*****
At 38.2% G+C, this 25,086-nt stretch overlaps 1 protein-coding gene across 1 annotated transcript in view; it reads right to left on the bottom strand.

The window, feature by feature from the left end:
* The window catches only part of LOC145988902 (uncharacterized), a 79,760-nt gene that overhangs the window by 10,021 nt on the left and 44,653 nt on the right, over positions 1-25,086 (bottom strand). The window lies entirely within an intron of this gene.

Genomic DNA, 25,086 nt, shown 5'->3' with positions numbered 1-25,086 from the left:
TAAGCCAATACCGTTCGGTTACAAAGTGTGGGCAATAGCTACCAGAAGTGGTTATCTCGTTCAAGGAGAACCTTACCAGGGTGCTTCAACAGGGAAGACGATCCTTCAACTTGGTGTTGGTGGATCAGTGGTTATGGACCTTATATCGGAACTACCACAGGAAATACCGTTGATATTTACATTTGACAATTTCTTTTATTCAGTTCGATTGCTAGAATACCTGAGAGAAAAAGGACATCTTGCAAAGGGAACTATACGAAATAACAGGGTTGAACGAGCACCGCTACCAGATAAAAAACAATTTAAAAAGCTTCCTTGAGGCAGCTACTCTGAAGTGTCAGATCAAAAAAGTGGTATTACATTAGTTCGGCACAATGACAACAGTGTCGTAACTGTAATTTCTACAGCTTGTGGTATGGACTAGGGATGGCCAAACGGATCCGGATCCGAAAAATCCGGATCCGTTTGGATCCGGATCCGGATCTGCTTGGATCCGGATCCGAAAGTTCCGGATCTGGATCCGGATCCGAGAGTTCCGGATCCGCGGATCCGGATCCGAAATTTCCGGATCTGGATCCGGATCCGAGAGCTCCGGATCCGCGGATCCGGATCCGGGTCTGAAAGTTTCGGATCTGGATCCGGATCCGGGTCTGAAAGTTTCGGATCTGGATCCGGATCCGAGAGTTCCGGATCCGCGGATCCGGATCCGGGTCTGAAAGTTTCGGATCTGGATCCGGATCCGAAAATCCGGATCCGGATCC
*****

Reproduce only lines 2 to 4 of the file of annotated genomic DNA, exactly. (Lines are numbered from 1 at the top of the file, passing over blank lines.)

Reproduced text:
The window, feature by feature from the left end:
* The window catches only part of LOC145988902 (uncharacterized), a 79,760-nt gene that overhangs the window by 10,021 nt on the left and 44,653 nt on the right, over positions 1-25,086 (bottom strand). The window lies entirely within an intron of this gene.

Genomic DNA, 25,086 nt, shown 5'->3' with positions numbered 1-25,086 from the left: